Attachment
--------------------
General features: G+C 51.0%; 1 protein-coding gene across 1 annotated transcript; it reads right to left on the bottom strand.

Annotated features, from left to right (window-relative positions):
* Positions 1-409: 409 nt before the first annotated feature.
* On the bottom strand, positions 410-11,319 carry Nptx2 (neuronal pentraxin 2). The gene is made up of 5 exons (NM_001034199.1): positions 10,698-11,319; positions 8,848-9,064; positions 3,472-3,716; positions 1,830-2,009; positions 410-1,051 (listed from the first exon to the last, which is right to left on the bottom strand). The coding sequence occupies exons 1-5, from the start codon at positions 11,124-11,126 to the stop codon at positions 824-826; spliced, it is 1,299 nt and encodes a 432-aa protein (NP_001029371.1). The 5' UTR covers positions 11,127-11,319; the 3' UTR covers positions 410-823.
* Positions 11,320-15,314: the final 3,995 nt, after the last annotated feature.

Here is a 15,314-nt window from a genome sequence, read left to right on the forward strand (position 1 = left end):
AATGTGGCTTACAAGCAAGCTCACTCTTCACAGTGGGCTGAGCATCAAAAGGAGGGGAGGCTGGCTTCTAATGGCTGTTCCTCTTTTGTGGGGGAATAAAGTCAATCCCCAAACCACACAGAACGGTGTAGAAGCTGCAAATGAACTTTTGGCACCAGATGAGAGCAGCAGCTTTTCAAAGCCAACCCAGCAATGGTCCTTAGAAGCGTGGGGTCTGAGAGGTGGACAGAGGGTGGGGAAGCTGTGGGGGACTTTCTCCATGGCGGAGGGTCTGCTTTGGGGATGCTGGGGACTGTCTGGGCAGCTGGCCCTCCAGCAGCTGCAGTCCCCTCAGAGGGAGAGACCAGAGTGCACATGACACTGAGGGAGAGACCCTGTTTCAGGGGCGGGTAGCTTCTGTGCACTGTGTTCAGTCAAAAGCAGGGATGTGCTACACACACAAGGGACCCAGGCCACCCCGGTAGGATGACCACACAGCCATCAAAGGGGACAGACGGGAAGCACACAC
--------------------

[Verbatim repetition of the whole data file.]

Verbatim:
General features: G+C 51.0%; 1 protein-coding gene across 1 annotated transcript; it reads right to left on the bottom strand.

Annotated features, from left to right (window-relative positions):
* Positions 1-409: 409 nt before the first annotated feature.
* On the bottom strand, positions 410-11,319 carry Nptx2 (neuronal pentraxin 2). The gene is made up of 5 exons (NM_001034199.1): positions 10,698-11,319; positions 8,848-9,064; positions 3,472-3,716; positions 1,830-2,009; positions 410-1,051 (listed from the first exon to the last, which is right to left on the bottom strand). The coding sequence occupies exons 1-5, from the start codon at positions 11,124-11,126 to the stop codon at positions 824-826; spliced, it is 1,299 nt and encodes a 432-aa protein (NP_001029371.1). The 5' UTR covers positions 11,127-11,319; the 3' UTR covers positions 410-823.
* Positions 11,320-15,314: the final 3,995 nt, after the last annotated feature.

Here is a 15,314-nt window from a genome sequence, read left to right on the forward strand (position 1 = left end):
AATGTGGCTTACAAGCAAGCTCACTCTTCACAGTGGGCTGAGCATCAAAAGGAGGGGAGGCTGGCTTCTAATGGCTGTTCCTCTTTTGTGGGGGAATAAAGTCAATCCCCAAACCACACAGAACGGTGTAGAAGCTGCAAATGAACTTTTGGCACCAGATGAGAGCAGCAGCTTTTCAAAGCCAACCCAGCAATGGTCCTTAGAAGCGTGGGGTCTGAGAGGTGGACAGAGGGTGGGGAAGCTGTGGGGGACTTTCTCCATGGCGGAGGGTCTGCTTTGGGGATGCTGGGGACTGTCTGGGCAGCTGGCCCTCCAGCAGCTGCAGTCCCCTCAGAGGGAGAGACCAGAGTGCACATGACACTGAGGGAGAGACCCTGTTTCAGGGGCGGGTAGCTTCTGTGCACTGTGTTCAGTCAAAAGCAGGGATGTGCTACACACACAAGGGACCCAGGCCACCCCGGTAGGATGACCACACAGCCATCAAAGGGGACAGACGGGAAGCACACAC